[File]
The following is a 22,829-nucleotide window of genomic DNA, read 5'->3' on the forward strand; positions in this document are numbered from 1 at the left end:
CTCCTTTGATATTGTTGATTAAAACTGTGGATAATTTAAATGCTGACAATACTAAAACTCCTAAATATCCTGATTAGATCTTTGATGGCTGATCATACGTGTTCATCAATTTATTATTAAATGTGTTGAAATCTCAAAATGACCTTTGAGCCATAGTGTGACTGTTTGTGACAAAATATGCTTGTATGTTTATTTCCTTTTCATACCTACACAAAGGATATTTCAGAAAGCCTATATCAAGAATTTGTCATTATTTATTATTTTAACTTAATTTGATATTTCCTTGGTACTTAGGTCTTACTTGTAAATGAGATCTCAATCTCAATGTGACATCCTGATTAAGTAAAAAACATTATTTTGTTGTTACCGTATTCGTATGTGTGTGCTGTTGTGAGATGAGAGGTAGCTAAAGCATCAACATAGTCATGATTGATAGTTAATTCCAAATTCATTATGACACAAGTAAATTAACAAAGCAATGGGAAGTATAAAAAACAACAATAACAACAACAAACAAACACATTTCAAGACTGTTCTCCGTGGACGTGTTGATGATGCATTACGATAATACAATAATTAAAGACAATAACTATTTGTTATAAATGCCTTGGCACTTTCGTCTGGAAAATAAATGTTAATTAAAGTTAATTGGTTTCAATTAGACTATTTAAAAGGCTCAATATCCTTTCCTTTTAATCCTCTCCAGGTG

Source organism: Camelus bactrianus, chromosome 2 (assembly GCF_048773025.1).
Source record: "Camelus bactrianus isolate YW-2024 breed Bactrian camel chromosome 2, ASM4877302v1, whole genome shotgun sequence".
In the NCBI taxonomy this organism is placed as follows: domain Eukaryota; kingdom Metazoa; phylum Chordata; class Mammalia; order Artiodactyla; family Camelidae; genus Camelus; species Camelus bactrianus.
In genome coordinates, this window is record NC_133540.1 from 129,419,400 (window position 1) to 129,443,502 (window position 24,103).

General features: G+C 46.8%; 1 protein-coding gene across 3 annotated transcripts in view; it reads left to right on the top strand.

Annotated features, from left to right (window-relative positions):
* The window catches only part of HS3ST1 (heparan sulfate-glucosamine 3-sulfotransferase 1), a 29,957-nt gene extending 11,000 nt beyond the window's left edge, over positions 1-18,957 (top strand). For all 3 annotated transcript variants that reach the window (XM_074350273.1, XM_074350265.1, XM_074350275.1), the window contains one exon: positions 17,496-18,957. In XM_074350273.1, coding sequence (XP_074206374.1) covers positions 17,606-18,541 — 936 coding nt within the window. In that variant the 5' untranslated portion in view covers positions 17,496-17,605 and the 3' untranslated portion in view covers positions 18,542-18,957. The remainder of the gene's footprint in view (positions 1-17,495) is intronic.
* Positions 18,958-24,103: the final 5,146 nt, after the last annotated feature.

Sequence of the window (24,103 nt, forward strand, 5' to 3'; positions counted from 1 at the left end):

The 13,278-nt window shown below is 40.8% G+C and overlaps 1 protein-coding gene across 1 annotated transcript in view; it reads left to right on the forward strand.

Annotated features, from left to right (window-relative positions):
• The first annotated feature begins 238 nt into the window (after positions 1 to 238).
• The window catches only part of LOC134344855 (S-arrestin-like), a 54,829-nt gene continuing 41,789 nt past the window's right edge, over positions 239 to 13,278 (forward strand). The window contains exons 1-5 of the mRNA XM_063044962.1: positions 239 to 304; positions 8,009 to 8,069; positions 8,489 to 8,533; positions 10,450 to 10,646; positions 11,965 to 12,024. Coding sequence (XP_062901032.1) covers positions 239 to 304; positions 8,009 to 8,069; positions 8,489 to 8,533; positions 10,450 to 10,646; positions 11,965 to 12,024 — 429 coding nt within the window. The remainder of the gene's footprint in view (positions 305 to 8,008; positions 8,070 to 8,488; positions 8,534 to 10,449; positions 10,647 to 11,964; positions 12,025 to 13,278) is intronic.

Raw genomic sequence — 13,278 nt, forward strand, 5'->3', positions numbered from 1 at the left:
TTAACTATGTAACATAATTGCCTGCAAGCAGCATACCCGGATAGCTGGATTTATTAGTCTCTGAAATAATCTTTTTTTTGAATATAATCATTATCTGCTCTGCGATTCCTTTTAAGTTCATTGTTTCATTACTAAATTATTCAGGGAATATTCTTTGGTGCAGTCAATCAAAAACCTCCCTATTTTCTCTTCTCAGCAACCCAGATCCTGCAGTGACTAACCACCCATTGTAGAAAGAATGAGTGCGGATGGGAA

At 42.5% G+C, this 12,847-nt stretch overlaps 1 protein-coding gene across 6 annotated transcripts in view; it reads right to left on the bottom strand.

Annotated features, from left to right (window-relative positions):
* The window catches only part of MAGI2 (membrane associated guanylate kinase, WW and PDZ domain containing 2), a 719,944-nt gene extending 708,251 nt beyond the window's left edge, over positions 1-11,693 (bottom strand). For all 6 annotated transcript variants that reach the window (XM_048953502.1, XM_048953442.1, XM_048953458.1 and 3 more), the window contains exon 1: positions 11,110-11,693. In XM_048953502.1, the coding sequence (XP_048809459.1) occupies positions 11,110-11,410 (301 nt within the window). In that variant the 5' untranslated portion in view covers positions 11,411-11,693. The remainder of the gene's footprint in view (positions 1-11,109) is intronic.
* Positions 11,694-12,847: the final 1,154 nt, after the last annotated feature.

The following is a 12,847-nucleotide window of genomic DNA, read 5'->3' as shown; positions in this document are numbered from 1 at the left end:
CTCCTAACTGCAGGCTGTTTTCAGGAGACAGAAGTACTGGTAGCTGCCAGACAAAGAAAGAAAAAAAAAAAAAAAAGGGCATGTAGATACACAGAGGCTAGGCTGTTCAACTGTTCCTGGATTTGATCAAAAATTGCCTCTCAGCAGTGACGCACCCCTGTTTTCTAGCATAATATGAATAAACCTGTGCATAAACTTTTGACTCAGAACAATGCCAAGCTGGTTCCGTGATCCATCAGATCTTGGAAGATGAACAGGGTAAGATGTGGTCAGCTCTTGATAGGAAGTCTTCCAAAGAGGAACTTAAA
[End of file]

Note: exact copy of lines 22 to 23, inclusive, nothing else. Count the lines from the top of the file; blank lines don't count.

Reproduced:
The following is a 12,847-nucleotide window of genomic DNA, read 5'->3' as shown; positions in this document are numbered from 1 at the left end:
CTCCTAACTGCAGGCTGTTTTCAGGAGACAGAAGTACTGGTAGCTGCCAGACAAAGAAAGAAAAAAAAAAAAAAAAGGGCATGTAGATACACAGAGGCTAGGCTGTTCAACTGTTCCTGGATTTGATCAAAAATTGCCTCTCAGCAGTGACGCACCCCTGTTTTCTAGCATAATATGAATAAACCTGTGCATAAACTTTTGACTCAGAACAATGCCAAGCTGGTTCCGTGATCCATCAGATCTTGGAAGATGAACAGGGTAAGATGTGGTCAGCTCTTGATAGGAAGTCTTCCAAAGAGGAACTTAAA